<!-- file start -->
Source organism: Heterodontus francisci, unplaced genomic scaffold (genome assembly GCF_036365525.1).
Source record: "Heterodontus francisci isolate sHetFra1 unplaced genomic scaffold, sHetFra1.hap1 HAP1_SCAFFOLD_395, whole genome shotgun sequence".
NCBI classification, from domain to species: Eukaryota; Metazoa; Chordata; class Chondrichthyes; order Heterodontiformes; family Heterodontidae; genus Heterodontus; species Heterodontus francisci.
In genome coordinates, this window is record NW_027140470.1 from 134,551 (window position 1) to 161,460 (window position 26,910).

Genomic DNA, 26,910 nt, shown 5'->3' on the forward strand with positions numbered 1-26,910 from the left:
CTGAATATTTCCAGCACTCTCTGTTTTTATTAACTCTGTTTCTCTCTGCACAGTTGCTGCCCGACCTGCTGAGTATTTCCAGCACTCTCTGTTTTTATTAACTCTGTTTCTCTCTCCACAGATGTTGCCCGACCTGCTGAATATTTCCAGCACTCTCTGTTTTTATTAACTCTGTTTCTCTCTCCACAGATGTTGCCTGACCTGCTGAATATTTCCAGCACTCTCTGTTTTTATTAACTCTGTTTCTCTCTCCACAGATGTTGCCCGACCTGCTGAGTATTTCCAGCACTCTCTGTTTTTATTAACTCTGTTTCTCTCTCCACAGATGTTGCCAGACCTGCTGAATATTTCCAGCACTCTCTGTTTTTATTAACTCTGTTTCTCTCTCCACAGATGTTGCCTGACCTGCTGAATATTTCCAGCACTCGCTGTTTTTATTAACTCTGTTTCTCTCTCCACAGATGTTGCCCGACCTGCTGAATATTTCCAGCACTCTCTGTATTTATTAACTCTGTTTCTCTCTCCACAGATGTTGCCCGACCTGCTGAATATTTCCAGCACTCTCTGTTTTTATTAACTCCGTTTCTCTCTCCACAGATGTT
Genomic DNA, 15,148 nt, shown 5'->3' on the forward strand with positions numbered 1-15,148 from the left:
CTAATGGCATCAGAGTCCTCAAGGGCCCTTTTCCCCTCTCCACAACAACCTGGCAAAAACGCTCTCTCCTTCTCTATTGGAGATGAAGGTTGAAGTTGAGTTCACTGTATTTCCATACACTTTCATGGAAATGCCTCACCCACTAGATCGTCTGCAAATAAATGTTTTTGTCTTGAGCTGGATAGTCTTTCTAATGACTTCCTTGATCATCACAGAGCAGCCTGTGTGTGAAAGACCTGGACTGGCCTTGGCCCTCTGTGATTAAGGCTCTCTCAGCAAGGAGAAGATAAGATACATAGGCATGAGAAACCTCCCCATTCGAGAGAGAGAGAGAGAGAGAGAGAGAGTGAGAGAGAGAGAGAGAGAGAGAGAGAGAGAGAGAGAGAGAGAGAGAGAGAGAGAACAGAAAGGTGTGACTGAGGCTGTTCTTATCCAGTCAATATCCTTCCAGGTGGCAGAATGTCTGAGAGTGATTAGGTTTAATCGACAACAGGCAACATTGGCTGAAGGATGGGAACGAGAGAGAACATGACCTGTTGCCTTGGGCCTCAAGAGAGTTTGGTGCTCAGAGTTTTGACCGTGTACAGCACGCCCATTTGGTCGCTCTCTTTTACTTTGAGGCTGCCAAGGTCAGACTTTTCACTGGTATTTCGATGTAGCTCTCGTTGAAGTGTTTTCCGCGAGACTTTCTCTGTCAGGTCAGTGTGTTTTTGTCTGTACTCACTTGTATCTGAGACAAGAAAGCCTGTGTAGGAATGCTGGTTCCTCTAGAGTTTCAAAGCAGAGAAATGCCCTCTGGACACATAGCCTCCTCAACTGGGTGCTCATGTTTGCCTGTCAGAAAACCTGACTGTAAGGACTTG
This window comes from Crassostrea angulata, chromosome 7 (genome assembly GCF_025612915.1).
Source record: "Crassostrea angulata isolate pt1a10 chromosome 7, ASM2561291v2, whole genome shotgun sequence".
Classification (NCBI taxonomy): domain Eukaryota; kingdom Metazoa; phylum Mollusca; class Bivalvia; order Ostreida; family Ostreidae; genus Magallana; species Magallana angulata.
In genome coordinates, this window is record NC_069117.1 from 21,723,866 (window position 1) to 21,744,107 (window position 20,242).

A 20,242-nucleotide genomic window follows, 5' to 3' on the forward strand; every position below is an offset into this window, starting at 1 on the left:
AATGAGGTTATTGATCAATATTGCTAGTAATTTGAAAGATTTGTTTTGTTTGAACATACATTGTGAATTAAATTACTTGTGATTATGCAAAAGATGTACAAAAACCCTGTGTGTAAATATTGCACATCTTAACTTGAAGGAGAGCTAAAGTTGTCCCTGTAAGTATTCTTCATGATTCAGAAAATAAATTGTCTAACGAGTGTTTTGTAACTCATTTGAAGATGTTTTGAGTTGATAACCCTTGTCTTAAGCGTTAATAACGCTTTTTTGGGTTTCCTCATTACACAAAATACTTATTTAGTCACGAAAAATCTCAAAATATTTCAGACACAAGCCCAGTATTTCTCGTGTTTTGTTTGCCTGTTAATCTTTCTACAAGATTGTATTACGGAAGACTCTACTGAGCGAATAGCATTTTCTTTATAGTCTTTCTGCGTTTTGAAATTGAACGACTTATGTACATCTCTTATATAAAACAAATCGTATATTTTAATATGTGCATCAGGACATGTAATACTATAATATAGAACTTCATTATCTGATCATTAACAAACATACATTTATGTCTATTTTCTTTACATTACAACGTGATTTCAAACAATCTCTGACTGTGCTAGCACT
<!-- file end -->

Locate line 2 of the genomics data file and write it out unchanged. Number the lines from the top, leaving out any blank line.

Source record: "Heterodontus francisci isolate sHetFra1 unplaced genomic scaffold, sHetFra1.hap1 HAP1_SCAFFOLD_395, whole genome shotgun sequence".